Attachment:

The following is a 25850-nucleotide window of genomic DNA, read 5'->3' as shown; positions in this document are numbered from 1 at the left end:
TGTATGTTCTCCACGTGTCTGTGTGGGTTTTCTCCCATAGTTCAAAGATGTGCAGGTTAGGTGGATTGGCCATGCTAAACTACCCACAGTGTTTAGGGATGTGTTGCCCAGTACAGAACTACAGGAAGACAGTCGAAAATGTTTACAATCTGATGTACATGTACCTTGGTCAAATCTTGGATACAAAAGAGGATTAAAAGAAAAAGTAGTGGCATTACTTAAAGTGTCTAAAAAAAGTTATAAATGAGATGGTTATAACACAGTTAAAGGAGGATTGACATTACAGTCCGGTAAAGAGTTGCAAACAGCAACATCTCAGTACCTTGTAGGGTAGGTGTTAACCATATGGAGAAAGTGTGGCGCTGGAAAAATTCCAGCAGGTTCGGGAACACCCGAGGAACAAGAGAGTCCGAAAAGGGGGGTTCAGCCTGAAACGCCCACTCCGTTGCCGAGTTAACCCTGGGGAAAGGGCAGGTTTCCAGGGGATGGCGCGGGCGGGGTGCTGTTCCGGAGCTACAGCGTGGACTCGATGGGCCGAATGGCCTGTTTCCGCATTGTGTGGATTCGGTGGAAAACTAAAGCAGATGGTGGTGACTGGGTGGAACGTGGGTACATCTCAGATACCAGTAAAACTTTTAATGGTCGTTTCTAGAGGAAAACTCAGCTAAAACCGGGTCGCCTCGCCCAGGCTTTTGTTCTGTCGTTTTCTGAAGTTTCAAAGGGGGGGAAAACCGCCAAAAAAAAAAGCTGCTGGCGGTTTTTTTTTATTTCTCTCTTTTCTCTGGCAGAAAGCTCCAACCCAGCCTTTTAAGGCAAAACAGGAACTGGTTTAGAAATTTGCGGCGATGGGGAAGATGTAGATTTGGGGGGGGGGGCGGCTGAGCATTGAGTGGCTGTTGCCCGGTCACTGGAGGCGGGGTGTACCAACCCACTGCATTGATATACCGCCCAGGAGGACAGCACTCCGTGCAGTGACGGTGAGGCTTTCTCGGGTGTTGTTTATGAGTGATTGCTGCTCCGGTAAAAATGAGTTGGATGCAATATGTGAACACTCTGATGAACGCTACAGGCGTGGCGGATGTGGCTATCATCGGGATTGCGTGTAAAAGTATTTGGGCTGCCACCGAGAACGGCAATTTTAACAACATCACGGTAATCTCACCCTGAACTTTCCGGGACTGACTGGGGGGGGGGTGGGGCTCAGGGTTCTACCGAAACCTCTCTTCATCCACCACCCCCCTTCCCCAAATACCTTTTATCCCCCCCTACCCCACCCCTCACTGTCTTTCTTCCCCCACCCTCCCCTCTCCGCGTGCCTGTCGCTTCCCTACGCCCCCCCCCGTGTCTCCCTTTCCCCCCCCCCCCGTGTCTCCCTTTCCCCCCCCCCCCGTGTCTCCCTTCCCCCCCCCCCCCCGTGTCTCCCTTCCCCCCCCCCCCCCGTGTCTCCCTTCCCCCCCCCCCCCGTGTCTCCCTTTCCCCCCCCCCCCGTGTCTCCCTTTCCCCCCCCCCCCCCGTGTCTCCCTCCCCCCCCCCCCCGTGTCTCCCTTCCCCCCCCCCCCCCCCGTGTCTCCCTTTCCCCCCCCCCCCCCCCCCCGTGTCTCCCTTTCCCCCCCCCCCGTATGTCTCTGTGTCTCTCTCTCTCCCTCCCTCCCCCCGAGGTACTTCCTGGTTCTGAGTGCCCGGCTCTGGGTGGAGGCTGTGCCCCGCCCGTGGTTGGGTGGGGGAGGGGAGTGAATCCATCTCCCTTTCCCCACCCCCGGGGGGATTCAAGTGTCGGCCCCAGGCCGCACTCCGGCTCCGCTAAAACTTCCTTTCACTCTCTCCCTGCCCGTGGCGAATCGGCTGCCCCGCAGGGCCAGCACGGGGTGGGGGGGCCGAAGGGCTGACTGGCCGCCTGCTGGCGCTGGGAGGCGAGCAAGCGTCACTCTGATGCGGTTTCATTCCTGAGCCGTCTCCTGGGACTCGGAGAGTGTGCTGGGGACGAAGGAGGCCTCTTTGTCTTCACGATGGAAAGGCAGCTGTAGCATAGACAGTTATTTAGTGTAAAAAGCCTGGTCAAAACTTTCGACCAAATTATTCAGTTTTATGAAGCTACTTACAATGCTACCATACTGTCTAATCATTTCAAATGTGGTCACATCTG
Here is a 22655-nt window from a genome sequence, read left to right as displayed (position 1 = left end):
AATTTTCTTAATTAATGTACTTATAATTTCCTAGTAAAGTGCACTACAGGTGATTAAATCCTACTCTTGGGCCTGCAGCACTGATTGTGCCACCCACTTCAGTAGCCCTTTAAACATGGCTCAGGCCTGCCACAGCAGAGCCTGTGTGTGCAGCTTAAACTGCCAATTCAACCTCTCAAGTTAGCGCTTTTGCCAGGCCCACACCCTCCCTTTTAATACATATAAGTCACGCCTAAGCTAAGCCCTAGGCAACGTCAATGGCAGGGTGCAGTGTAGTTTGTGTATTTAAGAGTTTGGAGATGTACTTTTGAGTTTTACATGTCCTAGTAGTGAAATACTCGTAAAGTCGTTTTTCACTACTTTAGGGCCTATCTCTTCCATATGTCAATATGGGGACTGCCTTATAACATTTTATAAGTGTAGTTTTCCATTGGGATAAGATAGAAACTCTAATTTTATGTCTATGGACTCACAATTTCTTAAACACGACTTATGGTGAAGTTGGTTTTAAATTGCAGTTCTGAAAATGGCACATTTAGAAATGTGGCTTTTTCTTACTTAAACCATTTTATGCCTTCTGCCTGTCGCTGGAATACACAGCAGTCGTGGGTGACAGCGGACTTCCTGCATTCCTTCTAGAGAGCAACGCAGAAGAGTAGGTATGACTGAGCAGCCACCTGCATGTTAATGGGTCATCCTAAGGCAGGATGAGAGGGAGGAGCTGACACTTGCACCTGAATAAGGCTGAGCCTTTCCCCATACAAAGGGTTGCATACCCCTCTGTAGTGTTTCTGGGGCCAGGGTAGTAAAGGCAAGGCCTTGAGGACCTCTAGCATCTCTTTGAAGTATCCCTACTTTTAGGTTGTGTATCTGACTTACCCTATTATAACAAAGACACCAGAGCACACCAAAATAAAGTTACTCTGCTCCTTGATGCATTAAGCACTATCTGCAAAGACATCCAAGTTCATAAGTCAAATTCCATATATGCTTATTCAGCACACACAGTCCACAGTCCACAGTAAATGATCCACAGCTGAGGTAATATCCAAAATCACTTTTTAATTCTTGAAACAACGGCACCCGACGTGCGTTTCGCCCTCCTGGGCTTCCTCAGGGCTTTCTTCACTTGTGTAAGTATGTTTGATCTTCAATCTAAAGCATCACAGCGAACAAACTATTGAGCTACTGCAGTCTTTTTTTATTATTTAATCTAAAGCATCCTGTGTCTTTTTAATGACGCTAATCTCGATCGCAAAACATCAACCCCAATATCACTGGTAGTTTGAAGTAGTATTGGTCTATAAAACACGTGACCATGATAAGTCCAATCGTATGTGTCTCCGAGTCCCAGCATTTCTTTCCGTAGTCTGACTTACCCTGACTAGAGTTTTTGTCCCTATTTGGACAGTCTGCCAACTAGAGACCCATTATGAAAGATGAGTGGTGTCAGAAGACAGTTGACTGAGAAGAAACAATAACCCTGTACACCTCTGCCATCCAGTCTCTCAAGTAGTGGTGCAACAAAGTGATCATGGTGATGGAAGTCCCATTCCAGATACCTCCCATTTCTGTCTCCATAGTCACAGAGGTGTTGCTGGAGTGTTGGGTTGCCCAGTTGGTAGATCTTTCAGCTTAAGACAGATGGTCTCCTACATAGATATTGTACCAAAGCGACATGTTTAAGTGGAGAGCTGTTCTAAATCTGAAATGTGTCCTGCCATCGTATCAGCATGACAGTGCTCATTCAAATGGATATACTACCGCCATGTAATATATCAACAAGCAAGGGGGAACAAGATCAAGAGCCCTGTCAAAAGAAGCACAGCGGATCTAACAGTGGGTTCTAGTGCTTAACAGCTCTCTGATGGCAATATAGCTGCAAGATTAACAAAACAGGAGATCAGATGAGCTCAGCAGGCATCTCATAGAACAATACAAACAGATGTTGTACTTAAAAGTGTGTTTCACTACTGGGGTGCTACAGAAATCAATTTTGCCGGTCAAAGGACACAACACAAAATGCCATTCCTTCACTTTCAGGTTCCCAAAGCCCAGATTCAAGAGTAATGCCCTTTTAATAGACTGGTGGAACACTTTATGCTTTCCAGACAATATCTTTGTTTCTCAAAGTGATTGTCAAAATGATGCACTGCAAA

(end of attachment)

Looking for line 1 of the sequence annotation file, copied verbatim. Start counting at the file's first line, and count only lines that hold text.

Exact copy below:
The following is a 25850-nucleotide window of genomic DNA, read 5'->3' as shown; positions in this document are numbered from 1 at the left end: